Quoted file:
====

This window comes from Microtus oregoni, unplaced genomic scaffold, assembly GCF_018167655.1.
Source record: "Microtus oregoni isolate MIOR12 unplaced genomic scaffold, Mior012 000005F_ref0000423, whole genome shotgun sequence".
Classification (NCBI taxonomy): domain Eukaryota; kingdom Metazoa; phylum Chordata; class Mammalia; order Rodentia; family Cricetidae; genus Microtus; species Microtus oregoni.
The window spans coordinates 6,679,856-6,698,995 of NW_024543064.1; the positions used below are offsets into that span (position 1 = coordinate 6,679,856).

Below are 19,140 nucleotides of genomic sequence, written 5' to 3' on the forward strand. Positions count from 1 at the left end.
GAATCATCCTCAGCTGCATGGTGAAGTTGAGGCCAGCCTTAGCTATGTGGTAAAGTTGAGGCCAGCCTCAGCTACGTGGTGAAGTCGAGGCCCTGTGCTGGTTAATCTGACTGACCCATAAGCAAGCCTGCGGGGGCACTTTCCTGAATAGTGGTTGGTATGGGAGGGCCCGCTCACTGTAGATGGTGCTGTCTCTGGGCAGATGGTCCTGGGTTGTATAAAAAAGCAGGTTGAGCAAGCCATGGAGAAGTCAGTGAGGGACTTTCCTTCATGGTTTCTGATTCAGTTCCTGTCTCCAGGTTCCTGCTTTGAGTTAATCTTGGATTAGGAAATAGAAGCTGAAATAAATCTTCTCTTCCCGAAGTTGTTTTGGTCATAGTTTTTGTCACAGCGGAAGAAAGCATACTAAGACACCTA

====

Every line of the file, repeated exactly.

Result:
This window comes from Microtus oregoni, unplaced genomic scaffold, assembly GCF_018167655.1.
Source record: "Microtus oregoni isolate MIOR12 unplaced genomic scaffold, Mior012 000005F_ref0000423, whole genome shotgun sequence".
Classification (NCBI taxonomy): domain Eukaryota; kingdom Metazoa; phylum Chordata; class Mammalia; order Rodentia; family Cricetidae; genus Microtus; species Microtus oregoni.
The window spans coordinates 6,679,856-6,698,995 of NW_024543064.1; the positions used below are offsets into that span (position 1 = coordinate 6,679,856).

Below are 19,140 nucleotides of genomic sequence, written 5' to 3' on the forward strand. Positions count from 1 at the left end.
GAATCATCCTCAGCTGCATGGTGAAGTTGAGGCCAGCCTTAGCTATGTGGTAAAGTTGAGGCCAGCCTCAGCTACGTGGTGAAGTCGAGGCCCTGTGCTGGTTAATCTGACTGACCCATAAGCAAGCCTGCGGGGGCACTTTCCTGAATAGTGGTTGGTATGGGAGGGCCCGCTCACTGTAGATGGTGCTGTCTCTGGGCAGATGGTCCTGGGTTGTATAAAAAAGCAGGTTGAGCAAGCCATGGAGAAGTCAGTGAGGGACTTTCCTTCATGGTTTCTGATTCAGTTCCTGTCTCCAGGTTCCTGCTTTGAGTTAATCTTGGATTAGGAAATAGAAGCTGAAATAAATCTTCTCTTCCCGAAGTTGTTTTGGTCATAGTTTTTGTCACAGCGGAAGAAAGCATACTAAGACACCTA